A Market in its Prime

What can you get at the farmers’ market?  Just about everything.  The next six weeks are the peak of the growing season, and Sunday’s market was bursting with root vegetables, leafy greens, squash, beans fruits, berries, flowers and plants. What’s your pleasure? 

Fruit:  Peaches, plums and nectarines are on display at several booths; from Santa Rosa plums, invented by local horticulturalist Luther Burbank, to sweet, juicy yellow plums.  I bought some of those from Hector.  Nectarines and peaches include white-flesh as well as yellow.  The white peaches seem to have a slightly more delicate flavor.  Middleton Farms and other booths have pears, although I didn’t see many apples yet. 

Berries:  The peak of the local blueberry season is gliding under our surfboard as we speak.  Get them now!  They are big and luscious.  Berries will freeze, but I find they don’t last long enough in my house to get frozen, unless I buy two boxes and freeze one.  Blueberries are good on cereal in the morning, in smoothies, and mixed with raspberries and chilled for a light dessert. Then there is always blueberry pie, if you have a baker in your family. Check out Michele Ana Jordan’s Seasonal Pantry blog for some great blueberry recipes. Berries will probably be around until mid-August this year, because of the long wet spring.  

You can also find raspberries, strawberries and marionberries, a blackberry hybrid. 

Vegetables:  Almost every variety of squash is available, as are beans, peas, cucumbers and asparagus.  Right now the only two things that are still scarce are tomatoes and eggplant. 

Root vegetables:  Tables are heaped with carrots, red beets, golden beets, turnips, onions, garlic and radishes. Two booths had potatoes, although I anticipate more, later in the season.

 Leafy Greens:  At the beginning of the market I saw a lot of cool-weather crops like chard and baby spinach.  Those are still around, joined by a variety of lettuces and bouquets of fresh basil.  Laguna Farms has their legendary salad mix for sale by the bag, or you can create your own salad mix just by browsing the various stands and choosing greens that look good to you.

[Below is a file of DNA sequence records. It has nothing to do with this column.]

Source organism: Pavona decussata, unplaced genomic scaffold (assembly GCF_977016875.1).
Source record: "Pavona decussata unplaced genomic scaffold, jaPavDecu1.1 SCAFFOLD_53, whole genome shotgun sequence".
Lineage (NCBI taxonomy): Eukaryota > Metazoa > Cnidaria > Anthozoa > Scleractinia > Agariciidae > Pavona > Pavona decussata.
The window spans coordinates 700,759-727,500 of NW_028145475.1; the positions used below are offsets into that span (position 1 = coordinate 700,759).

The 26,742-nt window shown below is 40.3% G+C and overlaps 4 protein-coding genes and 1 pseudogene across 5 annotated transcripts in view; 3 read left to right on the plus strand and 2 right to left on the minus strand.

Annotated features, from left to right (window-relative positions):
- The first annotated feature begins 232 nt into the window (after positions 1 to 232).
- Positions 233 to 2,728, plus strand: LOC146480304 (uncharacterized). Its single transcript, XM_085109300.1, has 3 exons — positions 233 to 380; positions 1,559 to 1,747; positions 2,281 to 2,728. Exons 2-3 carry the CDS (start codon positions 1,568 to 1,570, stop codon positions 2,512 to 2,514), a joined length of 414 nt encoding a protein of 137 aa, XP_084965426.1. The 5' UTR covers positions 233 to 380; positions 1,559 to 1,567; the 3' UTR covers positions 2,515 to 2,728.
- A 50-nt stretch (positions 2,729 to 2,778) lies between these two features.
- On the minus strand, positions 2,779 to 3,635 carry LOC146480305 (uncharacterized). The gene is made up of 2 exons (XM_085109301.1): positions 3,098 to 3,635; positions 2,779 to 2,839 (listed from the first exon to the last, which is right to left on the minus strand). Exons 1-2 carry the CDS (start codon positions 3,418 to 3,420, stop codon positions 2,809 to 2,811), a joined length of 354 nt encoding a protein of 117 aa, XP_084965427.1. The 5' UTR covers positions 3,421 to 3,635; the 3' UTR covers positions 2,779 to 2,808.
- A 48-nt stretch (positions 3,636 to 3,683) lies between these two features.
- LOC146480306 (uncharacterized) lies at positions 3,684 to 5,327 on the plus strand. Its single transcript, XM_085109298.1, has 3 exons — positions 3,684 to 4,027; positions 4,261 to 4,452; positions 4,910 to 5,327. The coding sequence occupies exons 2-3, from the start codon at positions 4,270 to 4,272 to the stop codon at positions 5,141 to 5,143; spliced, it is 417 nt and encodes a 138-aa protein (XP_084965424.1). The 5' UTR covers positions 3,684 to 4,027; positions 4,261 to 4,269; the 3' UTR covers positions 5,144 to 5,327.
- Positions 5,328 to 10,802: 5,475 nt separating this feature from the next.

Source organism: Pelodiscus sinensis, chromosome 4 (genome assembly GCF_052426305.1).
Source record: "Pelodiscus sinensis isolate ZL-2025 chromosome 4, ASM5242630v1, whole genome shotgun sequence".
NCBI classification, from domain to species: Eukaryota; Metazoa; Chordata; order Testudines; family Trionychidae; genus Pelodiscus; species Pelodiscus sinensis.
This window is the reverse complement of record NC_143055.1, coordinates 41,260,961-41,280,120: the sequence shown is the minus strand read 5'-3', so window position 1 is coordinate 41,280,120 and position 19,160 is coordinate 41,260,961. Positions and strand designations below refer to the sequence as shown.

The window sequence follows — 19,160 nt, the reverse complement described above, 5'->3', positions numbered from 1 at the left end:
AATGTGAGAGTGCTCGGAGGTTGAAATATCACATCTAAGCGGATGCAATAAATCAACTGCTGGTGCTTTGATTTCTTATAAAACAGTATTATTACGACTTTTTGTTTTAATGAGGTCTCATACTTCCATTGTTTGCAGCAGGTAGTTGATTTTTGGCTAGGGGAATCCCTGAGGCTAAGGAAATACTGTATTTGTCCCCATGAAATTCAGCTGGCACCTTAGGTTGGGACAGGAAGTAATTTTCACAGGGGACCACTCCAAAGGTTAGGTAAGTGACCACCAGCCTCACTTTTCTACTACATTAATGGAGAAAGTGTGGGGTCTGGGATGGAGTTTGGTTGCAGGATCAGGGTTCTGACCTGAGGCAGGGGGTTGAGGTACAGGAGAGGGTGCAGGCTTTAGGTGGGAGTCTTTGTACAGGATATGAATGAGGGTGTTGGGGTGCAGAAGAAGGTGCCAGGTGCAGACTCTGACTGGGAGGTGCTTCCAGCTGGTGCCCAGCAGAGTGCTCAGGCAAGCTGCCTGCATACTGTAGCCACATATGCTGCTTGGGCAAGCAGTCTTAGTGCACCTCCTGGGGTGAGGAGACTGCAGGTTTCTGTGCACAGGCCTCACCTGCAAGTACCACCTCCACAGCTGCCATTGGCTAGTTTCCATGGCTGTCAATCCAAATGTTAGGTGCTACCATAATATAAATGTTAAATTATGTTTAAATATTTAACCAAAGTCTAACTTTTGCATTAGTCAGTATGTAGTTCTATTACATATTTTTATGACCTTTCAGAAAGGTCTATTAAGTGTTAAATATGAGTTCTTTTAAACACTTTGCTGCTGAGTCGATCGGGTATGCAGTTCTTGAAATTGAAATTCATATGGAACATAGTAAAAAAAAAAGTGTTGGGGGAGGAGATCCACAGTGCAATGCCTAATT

Other delicacies:  As always, you can get meat, fish, cheese and eggs; honey, baked goods and chocolate; olive oil, vinegar and wine, and beautiful cut flowers. 

If you haven’t shopped a farmers’ market before, now is the best time.  You can sip raspberry lemonade or a coffee drink, taste-test fresh fruit, listen to music, and feel virtuous because you are buying fresh, field-ripened produce, chock-full of all those good vitamins and minerals. We’ll just ignore that delicious buttery scone you picked up along the way.

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2 Responses to A Market in its Prime

  1. Terry Weyna says:

    I didn’t realize that squashes were already available. I think of squash as a fall food. Good to know, as I rather enjoy butternut squash and it’s one of those foods that you can eat as much of as you want, pretty much. (Eggplant, on the other hand, is no loss as far as I’m concerned.)

    I love blueberries myself, and make a lovely galette — which I find works better than a pie. I can never tell if my pie will turn out to be crust with soup inside, or really firm up into a pie — even if I do the exact same thing from one time to the next. Do you have a foolproof recipe for pie that gets past this problem?

  2. Marion says:

    Mostly summer squash at this point; crooknecks, straighnecks and the ubiquotious zuccini. Butternut will be coming in later in the fall–one of my favorite soup ingredients!

    I am not a good piemaker–my problem is usually not the soupiness as it is the crust; flaky sometimes, and sometimes tough enough to sole shoes. If I come across a foolproof recipe, I will let you know.

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